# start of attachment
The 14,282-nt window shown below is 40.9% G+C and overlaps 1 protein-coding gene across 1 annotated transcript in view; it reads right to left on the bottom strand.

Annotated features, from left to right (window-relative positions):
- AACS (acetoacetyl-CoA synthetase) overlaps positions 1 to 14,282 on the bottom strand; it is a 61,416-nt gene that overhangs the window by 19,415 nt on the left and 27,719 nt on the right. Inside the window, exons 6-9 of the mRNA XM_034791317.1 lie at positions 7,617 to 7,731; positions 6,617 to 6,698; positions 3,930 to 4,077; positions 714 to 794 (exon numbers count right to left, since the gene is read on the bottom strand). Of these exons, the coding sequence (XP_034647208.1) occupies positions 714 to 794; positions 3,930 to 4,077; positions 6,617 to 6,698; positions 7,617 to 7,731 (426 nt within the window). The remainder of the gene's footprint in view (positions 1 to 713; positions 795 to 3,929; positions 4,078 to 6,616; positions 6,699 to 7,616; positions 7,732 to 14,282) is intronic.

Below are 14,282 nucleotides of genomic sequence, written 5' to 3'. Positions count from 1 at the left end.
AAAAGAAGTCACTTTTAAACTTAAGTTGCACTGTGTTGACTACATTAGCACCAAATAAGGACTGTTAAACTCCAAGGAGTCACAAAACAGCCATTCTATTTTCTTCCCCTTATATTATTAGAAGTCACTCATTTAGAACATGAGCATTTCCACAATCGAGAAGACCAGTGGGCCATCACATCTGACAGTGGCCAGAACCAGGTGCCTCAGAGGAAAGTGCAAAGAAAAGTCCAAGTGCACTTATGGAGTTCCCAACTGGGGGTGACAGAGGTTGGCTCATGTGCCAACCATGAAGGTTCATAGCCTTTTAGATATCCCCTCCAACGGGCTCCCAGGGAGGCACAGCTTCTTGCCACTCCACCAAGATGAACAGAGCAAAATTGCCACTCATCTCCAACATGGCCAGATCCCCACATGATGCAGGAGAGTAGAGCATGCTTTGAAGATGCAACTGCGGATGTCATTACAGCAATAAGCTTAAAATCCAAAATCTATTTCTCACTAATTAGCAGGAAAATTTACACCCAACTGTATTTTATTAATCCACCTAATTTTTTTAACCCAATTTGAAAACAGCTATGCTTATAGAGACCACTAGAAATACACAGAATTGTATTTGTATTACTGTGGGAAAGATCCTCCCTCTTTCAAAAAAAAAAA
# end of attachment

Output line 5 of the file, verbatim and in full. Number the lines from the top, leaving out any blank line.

AAAAGAAGTCACTTTTAAACTTAAGTTGCACTGTGTTGACTACATTAGCACCAAATAAGGACTGTTAAACTCCAAGGAGTCACAAAACAGCCATTCTATTTTCTTCCCCTTATATTATTAGAAGTCACTCATTTAGAACATGAGCATTTCCACAATCGAGAAGACCAGTGGGCCATCACATCTGACAGTGGCCAGAACCAGGTGCCTCAGAGGAAAGTGCAAAGAAAAGTCCAAGTGCACTTATGGAGTTCCCAACTGGGGGTGACAGAGGTTGGCTCATGTGCCAACCATGAAGGTTCATAGCCTTTTAGATATCCCCTCCAACGGGCTCCCAGGGAGGCACAGCTTCTTGCCACTCCACCAAGATGAACAGAGCAAAATTGCCACTCATCTCCAACATGGCCAGATCCCCACATGATGCAGGAGAGTAGAGCATGCTTTGAAGATGCAACTGCGGATGTCATTACAGCAATAAGCTTAAAATCCAAAATCTATTTCTCACTAATTAGCAGGAAAATTTACACCCAACTGTATTTTATTAATCCACCTAATTTTTTTAACCCAATTTGAAAACAGCTATGCTTATAGAGACCACTAGAAATACACAGAATTGTATTTGTATTACTGTGGGAAAGATCCTCCCTCTTTCAAAAAAAAAAA